Trump strikes new overseas deal and raises old ethical issue

NEW YORK (AP) — Donald Trump’s company is licensing his name to an Oman golf resort in the first of what the company hopes will be multiple overseas deals, raising conflicts of interest as the former president announced a third candidacy for the White House.

The Trump Organization said the licensing deal — its first since Trump left — is with Saudi developer Dar Al Arakan and will include a golf course, hotel and thousands of housing units in Oman’s capital, Muscat.

Trump’s son Eric, who oversees the company’s global real estate interests, told The Associated Press on Tuesday that the company is no longer bound by a self-imposed restriction against making foreign deals while his father was president.

“You can expect more hotel and golf deals abroad in the future,” Eric Trump said in a text exchange.

Trump announced Tuesday that he is running for president again in a speech from his club in Palm Beach, Florida.

Trump’s company made many overseas real estate licensing deals before entering the White House, including for hotels and residential towers in Canada, Dubai, Mexico, India and Turkey. Some brand experts had expected him to put his name on more buildings after he left office, with the added appeal of a former US president.

With Trump potentially back in action, the company may feel pressure to act quickly to add to the Oman deal. When asked if the company would stop such deals if his father were elected, Eric Trump replied, “Why should we do anything else?”

The New York Times, which first reported on the deal with the Saudi developer, said the $1.6 billion Oman resort will have an estimated 400 hotel rooms and 3,500 residential units.

Trump’s close ties to Saudi Arabia’s reigning crown prince have drawn widespread criticism following the blockade of US ally Qatar during his administration and the assassination of Jamal Khashoggi, a Washington Post columnist critical of the regime.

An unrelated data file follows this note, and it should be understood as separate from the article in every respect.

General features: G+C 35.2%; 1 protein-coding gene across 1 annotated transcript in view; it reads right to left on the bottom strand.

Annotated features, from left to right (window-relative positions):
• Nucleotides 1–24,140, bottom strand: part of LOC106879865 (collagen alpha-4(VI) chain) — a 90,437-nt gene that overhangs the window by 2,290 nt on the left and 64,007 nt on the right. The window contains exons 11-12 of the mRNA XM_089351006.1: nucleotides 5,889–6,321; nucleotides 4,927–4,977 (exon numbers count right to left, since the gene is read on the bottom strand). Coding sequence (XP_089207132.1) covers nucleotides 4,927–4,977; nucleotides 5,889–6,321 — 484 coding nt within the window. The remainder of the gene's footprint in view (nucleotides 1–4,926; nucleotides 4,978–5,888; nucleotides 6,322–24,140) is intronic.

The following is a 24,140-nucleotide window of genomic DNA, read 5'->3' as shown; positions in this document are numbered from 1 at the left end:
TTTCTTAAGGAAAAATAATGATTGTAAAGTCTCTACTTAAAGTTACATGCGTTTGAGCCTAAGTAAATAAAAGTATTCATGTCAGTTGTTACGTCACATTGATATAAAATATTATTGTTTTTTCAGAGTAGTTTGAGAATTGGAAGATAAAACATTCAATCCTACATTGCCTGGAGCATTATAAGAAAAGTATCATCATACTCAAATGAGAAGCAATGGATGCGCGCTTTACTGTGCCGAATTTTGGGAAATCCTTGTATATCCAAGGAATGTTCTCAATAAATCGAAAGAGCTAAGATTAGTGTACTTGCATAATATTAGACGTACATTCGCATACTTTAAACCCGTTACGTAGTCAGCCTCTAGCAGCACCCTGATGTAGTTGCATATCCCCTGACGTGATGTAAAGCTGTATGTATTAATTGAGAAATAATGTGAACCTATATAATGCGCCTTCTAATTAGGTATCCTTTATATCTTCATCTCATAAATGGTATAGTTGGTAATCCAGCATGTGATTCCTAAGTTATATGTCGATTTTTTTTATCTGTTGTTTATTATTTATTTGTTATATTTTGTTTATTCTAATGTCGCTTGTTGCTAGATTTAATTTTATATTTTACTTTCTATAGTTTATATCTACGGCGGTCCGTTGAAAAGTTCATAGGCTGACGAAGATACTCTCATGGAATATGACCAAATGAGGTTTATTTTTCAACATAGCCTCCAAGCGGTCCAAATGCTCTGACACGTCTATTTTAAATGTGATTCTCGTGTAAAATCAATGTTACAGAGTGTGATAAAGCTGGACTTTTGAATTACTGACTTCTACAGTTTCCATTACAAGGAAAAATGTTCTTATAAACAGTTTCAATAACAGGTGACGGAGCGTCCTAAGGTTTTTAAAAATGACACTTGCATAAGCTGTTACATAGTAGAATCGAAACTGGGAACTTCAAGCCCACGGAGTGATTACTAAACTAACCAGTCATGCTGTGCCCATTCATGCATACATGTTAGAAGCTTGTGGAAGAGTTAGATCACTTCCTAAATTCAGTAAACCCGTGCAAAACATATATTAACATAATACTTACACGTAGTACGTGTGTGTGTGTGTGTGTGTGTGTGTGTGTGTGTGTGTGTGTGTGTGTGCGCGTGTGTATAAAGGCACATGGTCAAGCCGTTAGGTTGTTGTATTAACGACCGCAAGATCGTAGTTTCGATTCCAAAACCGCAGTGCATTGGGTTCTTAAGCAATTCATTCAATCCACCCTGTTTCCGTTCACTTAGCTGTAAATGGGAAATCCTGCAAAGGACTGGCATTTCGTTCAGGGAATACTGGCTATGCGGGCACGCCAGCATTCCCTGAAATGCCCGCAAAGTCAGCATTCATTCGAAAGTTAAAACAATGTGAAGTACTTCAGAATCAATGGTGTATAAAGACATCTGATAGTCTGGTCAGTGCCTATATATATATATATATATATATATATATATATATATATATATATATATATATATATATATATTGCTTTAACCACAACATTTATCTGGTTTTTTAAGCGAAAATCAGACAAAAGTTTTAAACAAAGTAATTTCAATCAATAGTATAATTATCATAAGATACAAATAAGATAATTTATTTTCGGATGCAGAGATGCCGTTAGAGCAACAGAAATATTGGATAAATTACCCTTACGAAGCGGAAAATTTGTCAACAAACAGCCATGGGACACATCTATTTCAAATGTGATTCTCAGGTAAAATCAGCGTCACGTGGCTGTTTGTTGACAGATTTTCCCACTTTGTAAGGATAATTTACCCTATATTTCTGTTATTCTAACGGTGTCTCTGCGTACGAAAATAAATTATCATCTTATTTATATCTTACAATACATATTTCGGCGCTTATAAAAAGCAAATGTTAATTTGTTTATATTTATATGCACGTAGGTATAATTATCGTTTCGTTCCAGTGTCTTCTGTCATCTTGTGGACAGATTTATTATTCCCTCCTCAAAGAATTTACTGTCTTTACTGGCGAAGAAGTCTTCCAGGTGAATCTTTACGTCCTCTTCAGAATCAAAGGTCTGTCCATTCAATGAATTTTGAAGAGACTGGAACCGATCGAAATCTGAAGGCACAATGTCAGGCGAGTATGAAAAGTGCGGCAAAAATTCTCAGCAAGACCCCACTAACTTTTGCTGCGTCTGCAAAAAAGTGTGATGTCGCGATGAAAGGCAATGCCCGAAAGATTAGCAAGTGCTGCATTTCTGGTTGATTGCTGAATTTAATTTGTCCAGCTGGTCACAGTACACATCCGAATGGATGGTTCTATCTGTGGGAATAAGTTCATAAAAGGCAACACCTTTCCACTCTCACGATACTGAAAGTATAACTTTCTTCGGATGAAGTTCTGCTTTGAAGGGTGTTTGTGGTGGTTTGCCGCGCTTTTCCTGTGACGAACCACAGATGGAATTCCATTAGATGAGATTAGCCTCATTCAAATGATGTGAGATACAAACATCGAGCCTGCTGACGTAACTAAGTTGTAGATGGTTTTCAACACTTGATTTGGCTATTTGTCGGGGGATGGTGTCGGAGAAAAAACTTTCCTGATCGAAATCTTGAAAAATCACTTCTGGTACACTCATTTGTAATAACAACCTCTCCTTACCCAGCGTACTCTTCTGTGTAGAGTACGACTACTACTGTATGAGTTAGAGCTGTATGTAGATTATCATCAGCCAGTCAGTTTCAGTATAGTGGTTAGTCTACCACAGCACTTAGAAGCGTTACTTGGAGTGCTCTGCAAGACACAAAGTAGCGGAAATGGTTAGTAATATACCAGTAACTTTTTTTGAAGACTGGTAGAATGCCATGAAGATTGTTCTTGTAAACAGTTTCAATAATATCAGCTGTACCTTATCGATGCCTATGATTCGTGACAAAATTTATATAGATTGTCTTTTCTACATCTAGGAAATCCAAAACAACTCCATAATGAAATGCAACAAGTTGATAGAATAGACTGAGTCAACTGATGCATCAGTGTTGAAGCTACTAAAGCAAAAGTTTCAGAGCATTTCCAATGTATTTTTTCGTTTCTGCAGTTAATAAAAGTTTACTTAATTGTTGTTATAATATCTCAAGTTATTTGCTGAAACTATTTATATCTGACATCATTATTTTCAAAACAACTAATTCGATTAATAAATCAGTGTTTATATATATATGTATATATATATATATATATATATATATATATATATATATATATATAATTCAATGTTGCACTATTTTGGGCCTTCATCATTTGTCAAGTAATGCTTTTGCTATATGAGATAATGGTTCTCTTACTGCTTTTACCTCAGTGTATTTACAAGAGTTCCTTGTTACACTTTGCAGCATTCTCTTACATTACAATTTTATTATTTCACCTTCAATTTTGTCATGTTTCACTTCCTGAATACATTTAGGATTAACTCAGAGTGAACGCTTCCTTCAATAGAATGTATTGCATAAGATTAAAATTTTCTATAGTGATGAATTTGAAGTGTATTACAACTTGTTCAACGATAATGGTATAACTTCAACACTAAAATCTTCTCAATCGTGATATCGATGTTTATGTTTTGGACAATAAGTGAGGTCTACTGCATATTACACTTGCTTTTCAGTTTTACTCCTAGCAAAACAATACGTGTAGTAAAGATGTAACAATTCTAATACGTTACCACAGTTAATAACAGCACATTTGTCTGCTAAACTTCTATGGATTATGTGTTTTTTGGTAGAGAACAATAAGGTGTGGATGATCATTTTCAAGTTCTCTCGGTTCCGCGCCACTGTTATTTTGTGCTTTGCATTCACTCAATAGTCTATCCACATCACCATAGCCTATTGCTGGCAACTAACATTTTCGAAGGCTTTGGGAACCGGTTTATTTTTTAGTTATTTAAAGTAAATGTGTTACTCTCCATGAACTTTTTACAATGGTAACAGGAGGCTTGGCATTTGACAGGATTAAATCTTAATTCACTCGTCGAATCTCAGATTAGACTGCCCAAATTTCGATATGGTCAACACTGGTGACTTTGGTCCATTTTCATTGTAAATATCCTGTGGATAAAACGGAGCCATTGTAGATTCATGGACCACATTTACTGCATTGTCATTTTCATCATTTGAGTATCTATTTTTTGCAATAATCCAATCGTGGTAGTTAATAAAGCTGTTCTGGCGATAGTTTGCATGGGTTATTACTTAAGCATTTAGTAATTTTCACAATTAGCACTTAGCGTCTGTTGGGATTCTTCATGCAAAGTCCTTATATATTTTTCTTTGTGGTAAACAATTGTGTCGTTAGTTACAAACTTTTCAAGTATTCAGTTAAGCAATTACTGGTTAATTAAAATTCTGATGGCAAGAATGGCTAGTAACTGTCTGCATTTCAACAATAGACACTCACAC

Since leaving office, Trump has hosted two tournaments at his properties for the upstart Saudi Arabian-funded LIV Golf series that critics say should not get a US location given the regime’s track record in the field. field of human rights. Trump’s son-in-law and former senior aide, Jared Kushner, has also drawn criticism from Democrats for a reported $2 billion investment from a Saudi sovereign wealth fund for his investment fund that was started after he left the White House.

Unlike Trump’s build-and-own ventures earlier in his career, licensing offers a relatively easy and risk-free way to generate money, assuming his brand stays strong. Before his election in 2016, Trump’s real estate licensing deals generated a whopping $30 million in revenue in 17 months through May of that year, according to financial documents he was required to file as a candidate. Much of that revenue was profit, since it was Trump’s partners who owned the companies and covered the costs, not him.

Exactly how much profit is unclear, but Trump’s longtime chief of finance, Allen Weisselberg, told Businessweek in a 2015 interview that the company made a total of about 50 cents on every $1 in revenue, thanks in part to licensing. Since the Trump Organization is private, it’s almost impossible to confirm those numbers.

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